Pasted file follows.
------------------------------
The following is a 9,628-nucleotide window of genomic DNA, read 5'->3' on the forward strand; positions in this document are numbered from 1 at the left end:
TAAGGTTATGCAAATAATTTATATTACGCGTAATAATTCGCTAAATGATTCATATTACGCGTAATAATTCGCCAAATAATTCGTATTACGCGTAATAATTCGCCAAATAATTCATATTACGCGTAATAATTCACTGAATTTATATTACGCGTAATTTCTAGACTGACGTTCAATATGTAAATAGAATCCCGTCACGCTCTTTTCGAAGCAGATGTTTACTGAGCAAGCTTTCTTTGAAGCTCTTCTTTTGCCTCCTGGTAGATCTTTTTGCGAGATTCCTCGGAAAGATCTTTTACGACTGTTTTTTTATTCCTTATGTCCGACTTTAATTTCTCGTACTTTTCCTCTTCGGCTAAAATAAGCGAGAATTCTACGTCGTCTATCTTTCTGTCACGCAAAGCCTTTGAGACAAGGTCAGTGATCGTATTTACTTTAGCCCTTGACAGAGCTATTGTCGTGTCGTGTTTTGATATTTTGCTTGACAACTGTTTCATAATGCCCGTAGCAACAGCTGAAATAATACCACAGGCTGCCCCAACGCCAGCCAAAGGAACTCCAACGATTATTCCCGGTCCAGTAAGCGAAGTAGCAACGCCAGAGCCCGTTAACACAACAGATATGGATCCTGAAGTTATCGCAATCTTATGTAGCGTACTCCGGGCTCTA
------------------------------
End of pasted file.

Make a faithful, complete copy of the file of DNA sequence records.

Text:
The following is a 9,628-nucleotide window of genomic DNA, read 5'->3' on the forward strand; positions in this document are numbered from 1 at the left end:
TAAGGTTATGCAAATAATTTATATTACGCGTAATAATTCGCTAAATGATTCATATTACGCGTAATAATTCGCCAAATAATTCGTATTACGCGTAATAATTCGCCAAATAATTCATATTACGCGTAATAATTCACTGAATTTATATTACGCGTAATTTCTAGACTGACGTTCAATATGTAAATAGAATCCCGTCACGCTCTTTTCGAAGCAGATGTTTACTGAGCAAGCTTTCTTTGAAGCTCTTCTTTTGCCTCCTGGTAGATCTTTTTGCGAGATTCCTCGGAAAGATCTTTTACGACTGTTTTTTTATTCCTTATGTCCGACTTTAATTTCTCGTACTTTTCCTCTTCGGCTAAAATAAGCGAGAATTCTACGTCGTCTATCTTTCTGTCACGCAAAGCCTTTGAGACAAGGTCAGTGATCGTATTTACTTTAGCCCTTGACAGAGCTATTGTCGTGTCGTGTTTTGATATTTTGCTTGACAACTGTTTCATAATGCCCGTAGCAACAGCTGAAATAATACCACAGGCTGCCCCAACGCCAGCCAAAGGAACTCCAACGATTATTCCCGGTCCAGTAAGCGAAGTAGCAACGCCAGAGCCCGTTAACACAACAGATATGGATCCTGAAGTTATCGCAATCTTATGTAGCGTACTCCGGGCTCTA